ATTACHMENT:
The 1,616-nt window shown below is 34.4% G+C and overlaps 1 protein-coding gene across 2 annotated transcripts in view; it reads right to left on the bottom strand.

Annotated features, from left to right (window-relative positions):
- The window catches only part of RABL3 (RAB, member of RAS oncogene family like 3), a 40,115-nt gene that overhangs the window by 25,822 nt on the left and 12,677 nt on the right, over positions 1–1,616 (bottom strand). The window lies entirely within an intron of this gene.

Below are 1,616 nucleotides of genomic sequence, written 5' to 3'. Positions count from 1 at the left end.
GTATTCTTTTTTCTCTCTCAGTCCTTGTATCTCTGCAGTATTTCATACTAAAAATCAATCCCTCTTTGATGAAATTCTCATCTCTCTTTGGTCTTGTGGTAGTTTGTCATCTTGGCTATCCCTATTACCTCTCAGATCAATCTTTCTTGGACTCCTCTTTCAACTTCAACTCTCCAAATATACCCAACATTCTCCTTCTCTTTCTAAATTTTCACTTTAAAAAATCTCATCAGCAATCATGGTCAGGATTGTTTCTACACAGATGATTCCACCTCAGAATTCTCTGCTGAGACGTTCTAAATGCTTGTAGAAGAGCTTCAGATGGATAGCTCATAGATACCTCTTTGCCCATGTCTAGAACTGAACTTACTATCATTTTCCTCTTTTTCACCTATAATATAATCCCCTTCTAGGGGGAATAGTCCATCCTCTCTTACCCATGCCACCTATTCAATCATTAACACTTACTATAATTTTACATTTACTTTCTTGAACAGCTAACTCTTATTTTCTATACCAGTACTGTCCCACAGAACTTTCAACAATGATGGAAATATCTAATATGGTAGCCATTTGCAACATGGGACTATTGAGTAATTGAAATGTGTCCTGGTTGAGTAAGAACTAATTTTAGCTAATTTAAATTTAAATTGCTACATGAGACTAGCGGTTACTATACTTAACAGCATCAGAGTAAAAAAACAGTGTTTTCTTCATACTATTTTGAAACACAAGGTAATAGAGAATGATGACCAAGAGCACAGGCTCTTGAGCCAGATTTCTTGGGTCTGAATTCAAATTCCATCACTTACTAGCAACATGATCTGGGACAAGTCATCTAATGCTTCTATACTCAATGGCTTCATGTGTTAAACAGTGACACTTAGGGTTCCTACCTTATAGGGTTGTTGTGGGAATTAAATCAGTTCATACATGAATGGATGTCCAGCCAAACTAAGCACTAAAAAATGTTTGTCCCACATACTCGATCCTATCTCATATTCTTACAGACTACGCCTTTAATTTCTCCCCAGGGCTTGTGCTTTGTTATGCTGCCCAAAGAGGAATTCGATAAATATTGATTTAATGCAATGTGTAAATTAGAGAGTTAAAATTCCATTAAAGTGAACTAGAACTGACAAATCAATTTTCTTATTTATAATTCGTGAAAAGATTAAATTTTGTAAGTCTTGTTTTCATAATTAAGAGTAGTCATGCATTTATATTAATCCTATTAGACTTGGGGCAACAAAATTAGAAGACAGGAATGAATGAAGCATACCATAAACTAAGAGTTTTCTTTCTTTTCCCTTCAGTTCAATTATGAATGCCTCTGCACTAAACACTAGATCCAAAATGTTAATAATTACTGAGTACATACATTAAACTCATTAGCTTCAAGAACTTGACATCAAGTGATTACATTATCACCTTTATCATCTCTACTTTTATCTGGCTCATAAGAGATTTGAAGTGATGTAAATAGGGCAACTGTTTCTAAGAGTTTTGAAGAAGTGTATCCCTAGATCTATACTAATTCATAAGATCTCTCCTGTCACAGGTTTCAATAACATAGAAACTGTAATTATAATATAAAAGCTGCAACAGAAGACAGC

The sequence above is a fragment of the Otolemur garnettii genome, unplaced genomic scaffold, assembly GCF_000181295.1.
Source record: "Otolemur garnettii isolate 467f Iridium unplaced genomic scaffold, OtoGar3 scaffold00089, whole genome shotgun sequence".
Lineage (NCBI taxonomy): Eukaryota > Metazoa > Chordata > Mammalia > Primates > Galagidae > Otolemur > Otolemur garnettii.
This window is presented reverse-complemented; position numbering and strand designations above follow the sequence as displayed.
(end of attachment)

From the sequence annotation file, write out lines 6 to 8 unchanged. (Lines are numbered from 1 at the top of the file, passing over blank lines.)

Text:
The sequence above is a fragment of the Otolemur garnettii genome, unplaced genomic scaffold, assembly GCF_000181295.1.
Source record: "Otolemur garnettii isolate 467f Iridium unplaced genomic scaffold, OtoGar3 scaffold00089, whole genome shotgun sequence".
Lineage (NCBI taxonomy): Eukaryota > Metazoa > Chordata > Mammalia > Primates > Galagidae > Otolemur > Otolemur garnettii.